Raise your hand if you studied at Studio Theatre’s Acting Conservatory?
For the 10,000 plus performers whose careers started at Studio’s 43-year-old conservatory, the news that Studio would be closing its famed acting school at the end of August came as unwelcome news, marking the end of an era.
“With no warning, the leadership of Studio Theatre — which I founded three years after the first class of the Conservatory — informed me of their intentions to eliminate the Conservatory as part of the theater,” Zinoman writes. “They also informed us that their proposed multi-million-dollar renovation project would now necessitate our eviction from the building.”
According to Zinoman’s statement, she and the current acting conservatory faculty will be starting a new acting conservatory at a new location, no longer affiliated with Studio Theatre but with the same faculty and curriculum. “Serge Seiden and Kate Debelack will be joining me in leadership roles, and Jonathan Pitt has assumed leadership of the board of trustees.” Zinoman writes.
The new school will be called the Studio Acting Conservatory. According to a spokesman for the new conservatory, a location for the new school has yet to be finalized.
“To our current and prospective students,” Zinoman continues in her statement, “I want to assure you that our dedication to you and to the rigorous and outstanding training we have committed to providing you is unwavering.”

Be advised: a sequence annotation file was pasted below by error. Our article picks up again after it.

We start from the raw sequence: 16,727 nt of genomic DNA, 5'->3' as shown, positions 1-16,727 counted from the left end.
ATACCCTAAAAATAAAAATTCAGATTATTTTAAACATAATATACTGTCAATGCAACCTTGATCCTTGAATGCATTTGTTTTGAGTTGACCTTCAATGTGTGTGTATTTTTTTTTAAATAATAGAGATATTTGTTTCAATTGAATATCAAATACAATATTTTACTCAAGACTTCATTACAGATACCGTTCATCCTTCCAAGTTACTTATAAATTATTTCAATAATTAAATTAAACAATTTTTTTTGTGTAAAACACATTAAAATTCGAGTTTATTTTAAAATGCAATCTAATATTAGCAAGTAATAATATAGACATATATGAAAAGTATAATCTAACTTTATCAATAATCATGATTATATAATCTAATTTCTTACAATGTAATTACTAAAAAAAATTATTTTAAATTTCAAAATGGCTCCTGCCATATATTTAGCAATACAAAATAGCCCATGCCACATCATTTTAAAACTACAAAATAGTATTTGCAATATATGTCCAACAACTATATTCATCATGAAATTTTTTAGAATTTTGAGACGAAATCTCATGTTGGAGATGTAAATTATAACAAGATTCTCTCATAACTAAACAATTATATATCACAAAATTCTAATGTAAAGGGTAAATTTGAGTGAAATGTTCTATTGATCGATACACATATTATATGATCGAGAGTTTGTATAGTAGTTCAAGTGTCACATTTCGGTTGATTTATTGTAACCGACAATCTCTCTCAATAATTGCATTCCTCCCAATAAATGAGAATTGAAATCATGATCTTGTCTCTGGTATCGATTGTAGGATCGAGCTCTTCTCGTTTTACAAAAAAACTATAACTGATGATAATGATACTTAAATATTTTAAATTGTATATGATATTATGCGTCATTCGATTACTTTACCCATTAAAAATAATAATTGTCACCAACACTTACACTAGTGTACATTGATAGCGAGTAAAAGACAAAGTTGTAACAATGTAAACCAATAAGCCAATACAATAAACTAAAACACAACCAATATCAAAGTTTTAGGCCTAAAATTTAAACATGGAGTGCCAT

On February 13, Studio Theatre put out the following statement from David Muse, Artistic Director and Rebecca Ende Lichtenberg, Managing Director:
The Board and leadership of Studio Theatre have made the difficult decision to bring our acting conservatory program to a close. The decision is one of the results of a strategic planning process that looked to the future, assessed our resources, and identified key priorities for the company.
We made this decision after much consideration, and with respect for our founder Joy Zinoman, for the Conservatory’s esteemed faculty, and for the program that they created. The Conservatory has enriched the Washington theatre landscape by providing a training ground for aspiring professionals for 44 years. We thank and acknowledge Joy and the faculty for providing Washington artists with this rigorous program.
In June of 2018, we began conversations with Joy about how best to wind down or spin off the program. Those conversations came to a final resolution last week. The conservatory will continue operating as planned through August 2019. The summer semester will be the final one offered at Studio Theatre.
Studio is a living and evolving entity, like the community around us and the theatre environment as a whole. Moving forward, we plan to focus on several key objectives: enriching the work on stage, educating future arts leaders, connecting area students with theatre, and engaging more deeply and broadly with the community.
Joy and some of the conservatory faculty have taken steps to establish the conservatory as an entity independent from Studio Theatre and to continue to offer the curriculum. We wish them great success in that venture and we will be working with them to help facilitate that transition.
DC Theater Arts will follow this story and bring you more details as we learn them.